By Todd Cohen
RALEIGH, N.C. – The Raleigh Rescue Mission expects to fall $256,500 short of its projected budget of $3.6 million for the fiscal year that ends August 31, a shortfall it says puts at risk its services for poor and homeless people.
The agency, which was founded in 1961 and serves over 300 individuals a year and employs 39 people working full-time and 12 working part-time, already is closing a program that has provided medical-respite care to about 75 people a year for the past six years.
Ending that program, which serves each client for two to three weeks after they are discharged from a hospital and before they go back on the street, will eliminate three jobs at the agency, says Lynn Daniell, executive director.
And in September, the agency will eliminate a position that focuses on securing major gifts from donors, Daniell says.
“We’re trying to avoid cutting the core,” he says.
Core programs at the Raleigh Rescue Mission include rehabilitation and recovery services that provide 75 beds for men, women and children who typically stay six months, along with support services, plus emergency services that provide another 28 beds in a shelter for women who are mainly single and typically stay one night.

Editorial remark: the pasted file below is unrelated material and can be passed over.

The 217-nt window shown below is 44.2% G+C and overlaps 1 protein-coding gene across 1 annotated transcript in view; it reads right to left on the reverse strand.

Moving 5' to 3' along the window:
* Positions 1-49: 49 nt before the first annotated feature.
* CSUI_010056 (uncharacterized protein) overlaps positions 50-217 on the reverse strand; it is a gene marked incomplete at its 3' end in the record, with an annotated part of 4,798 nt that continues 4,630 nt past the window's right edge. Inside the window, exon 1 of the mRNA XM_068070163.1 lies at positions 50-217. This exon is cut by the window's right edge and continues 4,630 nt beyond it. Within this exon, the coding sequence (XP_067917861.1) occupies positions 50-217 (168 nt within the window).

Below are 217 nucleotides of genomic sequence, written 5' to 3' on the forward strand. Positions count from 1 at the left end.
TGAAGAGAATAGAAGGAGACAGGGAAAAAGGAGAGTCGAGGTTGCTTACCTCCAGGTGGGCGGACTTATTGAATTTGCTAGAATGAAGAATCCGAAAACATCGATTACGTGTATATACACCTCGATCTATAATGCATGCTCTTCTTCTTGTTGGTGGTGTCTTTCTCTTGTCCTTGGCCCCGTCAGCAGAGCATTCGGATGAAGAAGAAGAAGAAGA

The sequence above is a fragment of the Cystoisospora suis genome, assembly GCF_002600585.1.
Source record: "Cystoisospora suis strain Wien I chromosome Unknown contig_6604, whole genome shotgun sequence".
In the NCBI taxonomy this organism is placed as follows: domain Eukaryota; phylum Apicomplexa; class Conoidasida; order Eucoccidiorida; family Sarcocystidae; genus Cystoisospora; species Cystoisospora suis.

Daniell says the budget shortfall is the result of the economic downturn that has led to smaller grants from foundations and less support from individuals.
As part of its rehabilitation and recovery services, the agency provides food, shelter and clothing, and an adult learning center that offers computer classes and money-management classes.
It also serves as a site for Wake Technical Community College, offering high-school-level classes for its clients and for community residents.
And it provides a children’s development center for children of women in its rehabilitation and recovery program, and for children in the community.
That pre-school day-care center serves 14 children.
“We don’t want to cut back on education,” Daniell says.
To raise more money, the Raleigh Rescue Mission has mailed a special appeal to nearly 100 individuals who have been long-term supporters and “who would want to know we have this shortfall,” Daniell says.
And the Fred Smith Company in Clayton has agreed to sponsor a golf tournament on May 2 at Riverwood Golf Course in Clayton, and has indicated it wants to sponsor the event on an annual basis, Daniell says.
“One of the reasons we’re reaching out in the community is because we have such need,” he says “and we know that the services that we provide are making a difference and have an impact on our community.”